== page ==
Hello everyone, here are some current news stories events involving smartphones today.
As always enjoy.
iOS Bug Crashing iPhones Simply by Receiving a Text Message
Apple says today it has a fix in the works for an odd software bug that has been able to crash users’ iPhones when they receive a text message with a specific string of characters. The bug, which involves having users send a string of symbols and Arabic characters to a victim’s iPhone (show below).
لُلُصّبُلُلصّبُررً ॣ ॣh ॣ ॣ
Sending this text string to a user’s iPhone causes the device to crash and then quickly reboot. Afterwards, if the Messages app was opened in list view, it will continue to crash when you try to open it going forward. If it was opened to the conversation view, however, the app will open. But when you try to enter in another conversation, the Messages app will crash again.
Tracking Metro Riders Using Accelerometers on Smartphones
We know that we can be tracked using GPS data from mobile phones, which can triangulate location from nearby cell towers.
The reason that metros are so prone to this type of attack is that they run on fixed rails, for fixed distances, unlike the more complex combinations of multilane highways and roads across which cars or buses zigzag.
Given the fact that each metro system has a finite set of twists and turns and distances that culminate in a unique “fingerprint,” accelerometer data could be used to trace us, the researchers say.
From the paper:
The cause is that metro trains run on tracks, making their motion patterns distinguishable from cars or buses running on ordinary roads. Moreover, due to the fact that there are no two pairs of neighboring stations whose connecting tracks are exactly the same in the real world, the motion patterns of the train within different intervals are distinguishable as well.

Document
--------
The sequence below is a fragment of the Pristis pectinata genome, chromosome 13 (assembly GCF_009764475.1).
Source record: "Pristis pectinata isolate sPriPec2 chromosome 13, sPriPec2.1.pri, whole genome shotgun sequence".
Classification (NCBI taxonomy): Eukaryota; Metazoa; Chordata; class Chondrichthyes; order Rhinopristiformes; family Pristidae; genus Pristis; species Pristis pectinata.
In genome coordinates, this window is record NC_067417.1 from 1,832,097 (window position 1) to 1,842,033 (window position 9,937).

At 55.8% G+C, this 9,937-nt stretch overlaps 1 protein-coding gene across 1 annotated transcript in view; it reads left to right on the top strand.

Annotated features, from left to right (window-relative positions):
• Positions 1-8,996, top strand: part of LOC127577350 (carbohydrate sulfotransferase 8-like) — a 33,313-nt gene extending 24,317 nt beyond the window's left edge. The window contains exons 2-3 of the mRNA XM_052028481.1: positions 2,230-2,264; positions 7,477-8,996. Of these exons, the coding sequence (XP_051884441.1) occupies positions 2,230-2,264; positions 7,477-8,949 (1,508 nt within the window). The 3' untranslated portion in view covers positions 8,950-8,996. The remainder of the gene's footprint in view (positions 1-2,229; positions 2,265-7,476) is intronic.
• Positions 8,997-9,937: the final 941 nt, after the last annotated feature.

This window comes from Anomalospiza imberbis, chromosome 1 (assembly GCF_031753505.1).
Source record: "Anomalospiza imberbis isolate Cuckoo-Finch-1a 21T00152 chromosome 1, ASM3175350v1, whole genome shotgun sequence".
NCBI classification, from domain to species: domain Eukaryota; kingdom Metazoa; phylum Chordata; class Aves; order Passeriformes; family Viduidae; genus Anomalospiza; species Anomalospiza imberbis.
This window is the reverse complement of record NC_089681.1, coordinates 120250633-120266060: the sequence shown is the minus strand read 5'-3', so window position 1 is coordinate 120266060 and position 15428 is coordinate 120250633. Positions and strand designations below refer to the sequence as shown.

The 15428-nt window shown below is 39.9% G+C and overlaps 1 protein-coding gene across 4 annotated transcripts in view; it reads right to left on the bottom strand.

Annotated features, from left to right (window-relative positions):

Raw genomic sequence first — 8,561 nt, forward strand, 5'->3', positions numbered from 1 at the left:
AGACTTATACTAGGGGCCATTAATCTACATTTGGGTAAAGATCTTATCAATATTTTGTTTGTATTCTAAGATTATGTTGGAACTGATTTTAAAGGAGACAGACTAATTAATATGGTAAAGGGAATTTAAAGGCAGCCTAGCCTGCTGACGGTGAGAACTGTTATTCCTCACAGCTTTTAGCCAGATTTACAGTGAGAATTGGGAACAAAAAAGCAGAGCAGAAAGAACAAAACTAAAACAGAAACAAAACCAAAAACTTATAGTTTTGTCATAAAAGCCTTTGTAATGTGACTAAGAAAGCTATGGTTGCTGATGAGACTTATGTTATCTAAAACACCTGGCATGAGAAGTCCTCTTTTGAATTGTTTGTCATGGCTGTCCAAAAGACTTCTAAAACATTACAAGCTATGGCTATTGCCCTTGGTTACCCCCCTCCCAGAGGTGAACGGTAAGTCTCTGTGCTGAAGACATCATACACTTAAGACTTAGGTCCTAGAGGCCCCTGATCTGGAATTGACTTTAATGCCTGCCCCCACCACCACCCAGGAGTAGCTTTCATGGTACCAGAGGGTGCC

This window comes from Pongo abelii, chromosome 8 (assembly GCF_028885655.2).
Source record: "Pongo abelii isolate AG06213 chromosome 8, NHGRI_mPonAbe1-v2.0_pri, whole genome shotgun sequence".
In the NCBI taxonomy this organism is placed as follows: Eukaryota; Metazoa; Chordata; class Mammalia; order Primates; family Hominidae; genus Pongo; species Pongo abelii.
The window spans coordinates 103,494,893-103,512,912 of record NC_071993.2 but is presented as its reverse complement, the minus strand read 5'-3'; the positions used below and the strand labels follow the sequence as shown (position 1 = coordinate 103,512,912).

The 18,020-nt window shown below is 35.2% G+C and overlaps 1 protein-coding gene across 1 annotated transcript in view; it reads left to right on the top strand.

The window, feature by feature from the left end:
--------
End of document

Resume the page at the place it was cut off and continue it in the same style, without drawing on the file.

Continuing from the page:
As far as surveillance goes, accelerometers beat GPS or cell service, which both drop out in tunnels.
The research paper, titled We Can Track You If You Take the Metro, comes from three researchers at Nanjing University’s Computer Science and Technology department.
They point out that this isn’t the first time we’ve heard that accelerometers can be used for purposes other than their intended use.
Office Lens Android now available at Google Play Store
Office Lens turns your Android, iPhone or Windows Phone into a pocket scanner that works “flawlessly,” delivers “crystal clear images” and does an “excellent job of transcribing a printed page. The handy scanner app recognizes the corners of a document, whiteboard, electronic screen or any rectangular media and automatically crops, straightens, enhances and cleans up the image, then enables saving to OneNote or OneDrive for easy retrieval from any device. Apple users can also get the full version of Office Lens in the App store for free.
It offers the following capabilities and features across all three phone platforms:
- Converts images of paper documents, electronic screens and whiteboard notes into Word documents, PowerPoint presentations and searchable PDF files for easy storage, editing and reformatting.
- Enables images to be sent via email, making it easy to share whiteboard notes with work colleagues, submit scanned business expense receipts or ensure family and friends have copies of important paper documents.
- Captures business cards and generates contacts, which can be sent to OneNote and added to your phone.
- Recognizes the corners of a document and automatically crops, enhances and cleans up the image.
- Identifies printed text with optical character recognition (OCR) so that you can search by keyword for the image in OneNote or OneDrive.
- Inserts images to OneNote or as DOCX, PPTX or PDF files in OneDrive, providing options to save, export and share the image. (It’s easy to decide where to save images and keep them organized.)
For feedback or suggestions for Microsoft Office Lens go here. https://officelens.uservoice.com/